The Goddess Goddess-Woman History Joan of Arc Joan of Arc: The Maid (Twain)

Joan of Arc: The Maid (Twain)

Joan of Arc: The Maid (Twain)
Catalog # SKU2836
Publisher TGS Publishing
Weight 1.00 lbs
Author Name Mark Twain Samuel Clemens
 
$25.95
Quantity

Description

Joan of Arc

3 Volumes
Now in One Book!


by
Mark Twain
(Samuel Clemens)

No other person's life, biography, and death from the Dark Ages has been so recorded in such detail and under sworn testimony, witnessed by her friends and enemies.

Her life and death is certainly one of those hidden mysteries of history that must be kept alive! What was it about Joan of Arc that famous writers, atheists, agnostics, skeptics, and non-Christians alike would come to admire her?

The life and times of Joan of Arc proves to the world several things:

    1. That church and state MUST be kept separate.

    2. That the church nor the state should have the power of murder and execution.

    3. That Christianity is not capable, or worthy, to enforce any laws of religion or state.

    4. It is dangerous to be a Christian with differing views from the fundamentalist heirarchy in a church ruled or church influenced state.

    5. That the state and church will perform political executions of innocent people with trumped up charges, trumped up evidence, and false testimony of church or state witnesses.

    6. That foreign states should never have the right to try prisoners, due to the kangaroo courts that enemy states create for execution of their enemies, and cover up of their own crimes.

    7. That church and state WILL TORTURE, even women, to extract lies, false confessions, to falsely justify their intentions of murder.

    8. That the world has been robbed of many great minds and people by the church and states violating the above tenets of truth.

TGS Publishing will keep as many books and materials in print as possible to keep the tragedy of Joan's hideous, religious, persecution and execution on the minds of modern day readers and researchers.

Mark Twain was not a fan of Christianity, perhaps an atheist, probably agnostic. He wrote three complete books on Joan of Arc that TGS has combined into one volume to make it more affordable. Mark Twain also wrote a children's version of the book, which TGS also republishes.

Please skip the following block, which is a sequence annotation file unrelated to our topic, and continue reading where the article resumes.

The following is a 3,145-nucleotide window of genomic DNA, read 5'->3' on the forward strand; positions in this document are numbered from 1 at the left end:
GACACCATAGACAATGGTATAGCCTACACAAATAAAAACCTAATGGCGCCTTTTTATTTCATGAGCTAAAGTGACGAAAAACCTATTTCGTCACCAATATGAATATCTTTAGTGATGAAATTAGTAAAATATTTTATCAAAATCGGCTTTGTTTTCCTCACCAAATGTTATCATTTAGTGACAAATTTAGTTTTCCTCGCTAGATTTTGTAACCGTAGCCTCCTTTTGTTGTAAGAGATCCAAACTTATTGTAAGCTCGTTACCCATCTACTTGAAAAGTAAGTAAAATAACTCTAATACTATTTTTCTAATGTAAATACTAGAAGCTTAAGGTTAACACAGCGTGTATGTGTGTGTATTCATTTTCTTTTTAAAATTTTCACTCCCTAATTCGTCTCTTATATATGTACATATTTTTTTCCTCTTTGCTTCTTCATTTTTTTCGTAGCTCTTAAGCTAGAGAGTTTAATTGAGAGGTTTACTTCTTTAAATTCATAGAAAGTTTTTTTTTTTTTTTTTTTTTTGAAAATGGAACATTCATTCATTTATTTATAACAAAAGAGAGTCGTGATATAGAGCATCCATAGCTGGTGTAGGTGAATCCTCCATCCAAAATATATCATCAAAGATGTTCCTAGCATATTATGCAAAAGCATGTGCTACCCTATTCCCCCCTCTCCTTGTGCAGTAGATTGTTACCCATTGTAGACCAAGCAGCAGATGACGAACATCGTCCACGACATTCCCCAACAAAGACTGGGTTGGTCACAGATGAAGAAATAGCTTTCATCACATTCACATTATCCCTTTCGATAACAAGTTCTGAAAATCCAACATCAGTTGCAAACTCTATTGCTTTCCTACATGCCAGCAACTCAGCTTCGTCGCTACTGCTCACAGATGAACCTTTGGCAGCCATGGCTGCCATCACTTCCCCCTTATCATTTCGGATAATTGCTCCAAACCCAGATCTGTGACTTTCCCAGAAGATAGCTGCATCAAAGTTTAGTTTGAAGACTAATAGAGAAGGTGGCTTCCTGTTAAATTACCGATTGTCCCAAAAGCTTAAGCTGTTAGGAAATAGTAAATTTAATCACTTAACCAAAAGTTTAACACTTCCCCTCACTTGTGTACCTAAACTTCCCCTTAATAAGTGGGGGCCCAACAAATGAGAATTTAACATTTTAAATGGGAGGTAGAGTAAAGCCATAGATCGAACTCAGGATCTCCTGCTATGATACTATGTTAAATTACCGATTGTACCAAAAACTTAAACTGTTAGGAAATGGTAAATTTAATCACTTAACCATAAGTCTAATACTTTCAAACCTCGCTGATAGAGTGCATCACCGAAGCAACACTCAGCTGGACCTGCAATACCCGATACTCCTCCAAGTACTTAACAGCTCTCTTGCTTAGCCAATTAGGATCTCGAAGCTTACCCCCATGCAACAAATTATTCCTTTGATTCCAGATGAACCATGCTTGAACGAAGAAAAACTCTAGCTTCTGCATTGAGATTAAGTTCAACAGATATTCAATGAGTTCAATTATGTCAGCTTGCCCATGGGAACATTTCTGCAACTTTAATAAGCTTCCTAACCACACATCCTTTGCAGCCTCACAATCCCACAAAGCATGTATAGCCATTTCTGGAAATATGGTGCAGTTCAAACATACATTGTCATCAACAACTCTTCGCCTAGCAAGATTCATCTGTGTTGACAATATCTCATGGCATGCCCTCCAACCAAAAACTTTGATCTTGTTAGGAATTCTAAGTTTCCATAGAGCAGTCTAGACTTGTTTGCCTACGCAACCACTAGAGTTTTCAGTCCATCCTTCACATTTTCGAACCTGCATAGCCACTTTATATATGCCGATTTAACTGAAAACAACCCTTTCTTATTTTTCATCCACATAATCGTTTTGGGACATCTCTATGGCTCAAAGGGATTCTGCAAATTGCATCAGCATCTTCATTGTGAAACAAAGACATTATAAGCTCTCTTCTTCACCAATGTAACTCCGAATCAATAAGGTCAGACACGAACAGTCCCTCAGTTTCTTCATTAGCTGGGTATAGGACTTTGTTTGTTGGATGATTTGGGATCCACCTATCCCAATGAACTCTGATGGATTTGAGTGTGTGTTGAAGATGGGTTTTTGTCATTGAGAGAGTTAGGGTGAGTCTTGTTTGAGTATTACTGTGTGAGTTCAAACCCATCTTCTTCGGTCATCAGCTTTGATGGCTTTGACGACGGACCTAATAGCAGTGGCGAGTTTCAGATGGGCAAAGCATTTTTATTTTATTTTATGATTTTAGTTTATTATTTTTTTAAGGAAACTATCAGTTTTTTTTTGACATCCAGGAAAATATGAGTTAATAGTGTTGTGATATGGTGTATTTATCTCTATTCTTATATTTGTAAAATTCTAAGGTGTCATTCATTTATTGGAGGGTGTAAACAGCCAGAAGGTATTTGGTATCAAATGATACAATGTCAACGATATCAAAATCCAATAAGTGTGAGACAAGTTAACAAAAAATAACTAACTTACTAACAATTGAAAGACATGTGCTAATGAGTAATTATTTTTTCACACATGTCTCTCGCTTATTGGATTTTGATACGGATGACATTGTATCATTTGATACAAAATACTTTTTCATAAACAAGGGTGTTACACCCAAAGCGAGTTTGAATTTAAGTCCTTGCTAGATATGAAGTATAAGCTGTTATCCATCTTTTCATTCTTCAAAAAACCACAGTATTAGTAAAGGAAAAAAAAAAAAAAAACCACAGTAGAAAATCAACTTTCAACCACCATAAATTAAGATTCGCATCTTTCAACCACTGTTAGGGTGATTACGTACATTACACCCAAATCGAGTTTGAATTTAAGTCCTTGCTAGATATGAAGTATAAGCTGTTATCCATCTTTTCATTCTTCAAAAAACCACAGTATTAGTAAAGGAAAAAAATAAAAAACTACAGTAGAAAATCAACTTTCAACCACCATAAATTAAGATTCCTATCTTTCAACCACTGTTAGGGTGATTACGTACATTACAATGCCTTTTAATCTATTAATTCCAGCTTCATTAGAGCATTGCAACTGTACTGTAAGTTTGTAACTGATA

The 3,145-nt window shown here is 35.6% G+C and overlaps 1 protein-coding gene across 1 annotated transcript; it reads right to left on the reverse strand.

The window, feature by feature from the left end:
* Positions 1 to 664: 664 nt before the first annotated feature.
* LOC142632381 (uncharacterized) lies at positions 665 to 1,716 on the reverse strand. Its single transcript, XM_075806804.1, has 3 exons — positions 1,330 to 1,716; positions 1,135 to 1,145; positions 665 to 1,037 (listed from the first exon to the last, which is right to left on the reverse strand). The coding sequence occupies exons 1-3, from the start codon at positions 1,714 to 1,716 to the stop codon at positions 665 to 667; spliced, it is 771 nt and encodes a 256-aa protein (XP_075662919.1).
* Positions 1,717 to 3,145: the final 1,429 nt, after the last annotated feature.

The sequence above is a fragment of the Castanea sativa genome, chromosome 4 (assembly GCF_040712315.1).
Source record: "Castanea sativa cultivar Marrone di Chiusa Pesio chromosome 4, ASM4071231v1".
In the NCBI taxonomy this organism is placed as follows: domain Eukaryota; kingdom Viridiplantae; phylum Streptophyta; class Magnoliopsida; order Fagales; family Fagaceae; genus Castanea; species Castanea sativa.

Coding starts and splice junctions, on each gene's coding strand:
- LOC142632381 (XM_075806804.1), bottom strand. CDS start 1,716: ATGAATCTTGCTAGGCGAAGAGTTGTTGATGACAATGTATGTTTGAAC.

Here's what Mark Twain had to say about his research into Joan of Arc.

"I like the Joan of Arc best of all my books;
And it is the best; I know it perfectly well"
--Mark Twain


**************

Excerpt:

When Wolves Ran Free in Paris I, THE SIEUR LOUIS DE CONTE, was born in Neufchateau, on the 6th of January, 1410; that is to say, exactly two years before Joan of Arc was born in Domremy. My family had fled to those distant regions from the neighborhood of Paris in the first years of the century. In politics they were Armagnacs--patriots; they were for our own French King, crazy and impotent as he was. The Burgundian party, who were for the English, had stripped them, and done it well. They took everything but my father's small nobility, and when he reached Neufchateau he reached it in poverty and with a broken spirit. But the political atmosphere there was the sort he liked, and that was something.

He came to a region of comparative quiet; he left behind him a region peopled with furies, madmen, devils, where slaughter was a daily pastime and no man's life safe for a moment. In Paris, mobs roared through the streets nightly, sacking, burning, killing, unmolested, uninterrupted. The sun rose upon wrecked and smoking buildings, and upon mutilated corpses lying here, there, and yonder about the streets, just as they fell, and stripped naked by thieves, the unholy gleaners after the mob. None had the courage to gather these dead for burial; they were left there to rot and create plagues.